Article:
The Problems of Celebrity

March 31st, 2005 · No Comments
by Booksquare

We have a long-standing policy at Booksquare (yes, we really do have such things that we dust off when needed): if you can’t be distractingly cute, you must be smart and funny. And since the latter ages better, we prefer the smart and funny. Thus we were charmed further into what started out as an ordinary author profile when we encountered this:

What his celebrity mostly means, Mr. McEwan said in an interview in New York this week, is that every time he has a book out, newspaper editors in Britain call him requesting, say, an essay on “My Favorite Armchair” or, as happened just recently, asking him to name his two favorite vegetables.

Beginning writers are often chastised for basing their first works too much on their own lives. This is probably because they don’t yet possess the skills to pick the right moments to illuminate. Ian McEwan embraces this approach in his latest work:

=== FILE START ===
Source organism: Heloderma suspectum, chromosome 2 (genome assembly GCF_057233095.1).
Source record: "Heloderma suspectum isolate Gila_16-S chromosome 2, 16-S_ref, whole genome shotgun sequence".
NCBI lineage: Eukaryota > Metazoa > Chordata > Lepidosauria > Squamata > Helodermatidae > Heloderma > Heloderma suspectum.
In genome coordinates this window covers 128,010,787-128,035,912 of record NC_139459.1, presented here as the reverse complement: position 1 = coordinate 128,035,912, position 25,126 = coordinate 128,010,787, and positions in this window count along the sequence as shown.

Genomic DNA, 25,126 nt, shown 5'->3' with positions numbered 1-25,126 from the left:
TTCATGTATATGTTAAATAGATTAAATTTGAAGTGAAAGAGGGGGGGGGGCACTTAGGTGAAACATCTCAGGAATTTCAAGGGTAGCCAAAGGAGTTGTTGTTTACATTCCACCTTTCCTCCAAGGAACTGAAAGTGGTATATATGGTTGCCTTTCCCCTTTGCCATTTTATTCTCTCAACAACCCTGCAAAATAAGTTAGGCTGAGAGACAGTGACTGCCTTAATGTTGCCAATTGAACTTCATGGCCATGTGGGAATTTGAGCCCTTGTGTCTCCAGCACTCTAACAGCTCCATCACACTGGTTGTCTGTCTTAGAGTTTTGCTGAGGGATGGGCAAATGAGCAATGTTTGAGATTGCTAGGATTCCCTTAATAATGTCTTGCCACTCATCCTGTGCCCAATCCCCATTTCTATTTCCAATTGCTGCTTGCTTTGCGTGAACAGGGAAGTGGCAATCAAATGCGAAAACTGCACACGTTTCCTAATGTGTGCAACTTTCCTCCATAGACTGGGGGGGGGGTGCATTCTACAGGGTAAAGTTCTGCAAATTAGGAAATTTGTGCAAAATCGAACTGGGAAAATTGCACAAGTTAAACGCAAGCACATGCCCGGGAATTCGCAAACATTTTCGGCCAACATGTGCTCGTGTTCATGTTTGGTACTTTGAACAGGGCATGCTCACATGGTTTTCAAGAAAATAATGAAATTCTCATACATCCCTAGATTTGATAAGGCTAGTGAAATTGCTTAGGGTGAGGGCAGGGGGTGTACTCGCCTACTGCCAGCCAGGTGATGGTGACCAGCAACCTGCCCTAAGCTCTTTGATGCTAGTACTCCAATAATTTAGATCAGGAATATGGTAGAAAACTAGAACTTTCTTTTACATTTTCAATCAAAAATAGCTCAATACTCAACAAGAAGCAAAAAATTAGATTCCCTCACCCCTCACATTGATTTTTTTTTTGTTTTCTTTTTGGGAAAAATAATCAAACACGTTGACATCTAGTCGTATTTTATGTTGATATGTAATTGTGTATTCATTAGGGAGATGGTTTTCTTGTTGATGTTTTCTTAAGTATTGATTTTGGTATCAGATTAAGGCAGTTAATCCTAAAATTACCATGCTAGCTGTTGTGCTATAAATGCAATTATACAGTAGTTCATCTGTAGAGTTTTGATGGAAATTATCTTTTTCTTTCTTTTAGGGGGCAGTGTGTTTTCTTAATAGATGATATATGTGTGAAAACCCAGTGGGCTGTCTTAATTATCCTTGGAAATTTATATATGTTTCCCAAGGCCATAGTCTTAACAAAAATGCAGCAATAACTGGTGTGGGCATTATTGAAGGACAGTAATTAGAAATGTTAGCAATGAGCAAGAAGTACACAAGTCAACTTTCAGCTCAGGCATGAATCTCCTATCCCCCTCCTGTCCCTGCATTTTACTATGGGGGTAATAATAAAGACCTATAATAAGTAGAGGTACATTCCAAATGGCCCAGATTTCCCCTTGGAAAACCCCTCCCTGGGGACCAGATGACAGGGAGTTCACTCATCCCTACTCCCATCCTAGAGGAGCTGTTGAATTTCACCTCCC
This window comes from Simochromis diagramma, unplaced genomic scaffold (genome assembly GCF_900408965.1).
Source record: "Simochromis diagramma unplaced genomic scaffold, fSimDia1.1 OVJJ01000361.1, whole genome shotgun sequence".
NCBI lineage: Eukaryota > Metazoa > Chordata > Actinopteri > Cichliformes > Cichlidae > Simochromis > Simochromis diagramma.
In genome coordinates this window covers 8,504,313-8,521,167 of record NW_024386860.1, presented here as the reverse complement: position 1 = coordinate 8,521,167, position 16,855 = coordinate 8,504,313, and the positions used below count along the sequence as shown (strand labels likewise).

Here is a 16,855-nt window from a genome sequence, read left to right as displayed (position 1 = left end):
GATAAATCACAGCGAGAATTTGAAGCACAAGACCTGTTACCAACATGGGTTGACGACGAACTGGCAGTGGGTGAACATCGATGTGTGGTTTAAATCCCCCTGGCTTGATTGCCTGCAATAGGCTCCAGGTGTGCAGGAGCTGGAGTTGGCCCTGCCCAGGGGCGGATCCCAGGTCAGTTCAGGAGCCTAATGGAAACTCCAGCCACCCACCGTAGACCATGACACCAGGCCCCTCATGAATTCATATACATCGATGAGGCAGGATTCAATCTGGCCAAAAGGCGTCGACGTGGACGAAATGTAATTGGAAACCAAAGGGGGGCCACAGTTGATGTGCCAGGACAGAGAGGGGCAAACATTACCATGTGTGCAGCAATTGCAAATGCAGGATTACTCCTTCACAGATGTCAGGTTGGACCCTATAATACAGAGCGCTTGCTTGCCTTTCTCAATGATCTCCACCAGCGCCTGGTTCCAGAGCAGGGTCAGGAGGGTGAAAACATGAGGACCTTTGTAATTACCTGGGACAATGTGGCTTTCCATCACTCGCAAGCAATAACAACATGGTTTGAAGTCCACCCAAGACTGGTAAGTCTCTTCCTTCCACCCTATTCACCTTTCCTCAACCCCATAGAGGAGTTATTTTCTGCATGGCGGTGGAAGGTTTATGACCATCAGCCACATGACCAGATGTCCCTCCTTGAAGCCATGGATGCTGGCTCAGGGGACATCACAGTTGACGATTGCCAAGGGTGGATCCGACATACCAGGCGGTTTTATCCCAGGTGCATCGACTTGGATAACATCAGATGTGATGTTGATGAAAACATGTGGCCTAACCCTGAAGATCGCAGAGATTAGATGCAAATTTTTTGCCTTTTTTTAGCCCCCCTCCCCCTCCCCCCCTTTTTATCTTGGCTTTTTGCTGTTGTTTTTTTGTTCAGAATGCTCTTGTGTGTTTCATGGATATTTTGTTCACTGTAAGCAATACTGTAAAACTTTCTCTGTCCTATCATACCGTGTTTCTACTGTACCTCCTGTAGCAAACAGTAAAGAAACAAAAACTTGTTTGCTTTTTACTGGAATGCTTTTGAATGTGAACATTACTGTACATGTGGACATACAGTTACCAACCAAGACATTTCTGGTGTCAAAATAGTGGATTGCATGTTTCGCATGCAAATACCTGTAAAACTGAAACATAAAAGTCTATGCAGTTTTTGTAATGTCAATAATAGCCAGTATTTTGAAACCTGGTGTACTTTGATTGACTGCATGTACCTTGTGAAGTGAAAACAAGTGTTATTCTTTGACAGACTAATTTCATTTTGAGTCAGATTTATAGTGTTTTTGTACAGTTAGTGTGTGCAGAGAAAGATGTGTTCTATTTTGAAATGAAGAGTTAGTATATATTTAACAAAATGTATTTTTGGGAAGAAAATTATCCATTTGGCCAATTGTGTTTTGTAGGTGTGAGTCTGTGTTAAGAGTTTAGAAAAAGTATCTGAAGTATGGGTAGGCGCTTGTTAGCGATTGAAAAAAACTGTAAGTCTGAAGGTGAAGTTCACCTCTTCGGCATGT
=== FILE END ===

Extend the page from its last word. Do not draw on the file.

“I had this idea of seeing how one could write a novel without having to invent everything,” he said, explaining, “I suppose it had something to do with 9/11, but I wanted a sort of documentary quality. I wanted a feeling of what it was like in the early years of the 21st century.” He added, “I wanted to get the right level of bafflement.”

This does not mean the work is autobiographical. It simply takes the real experiences and puts them into the appropriate fictional context. Remember: reality is the stuff nobody would believe if they read it.

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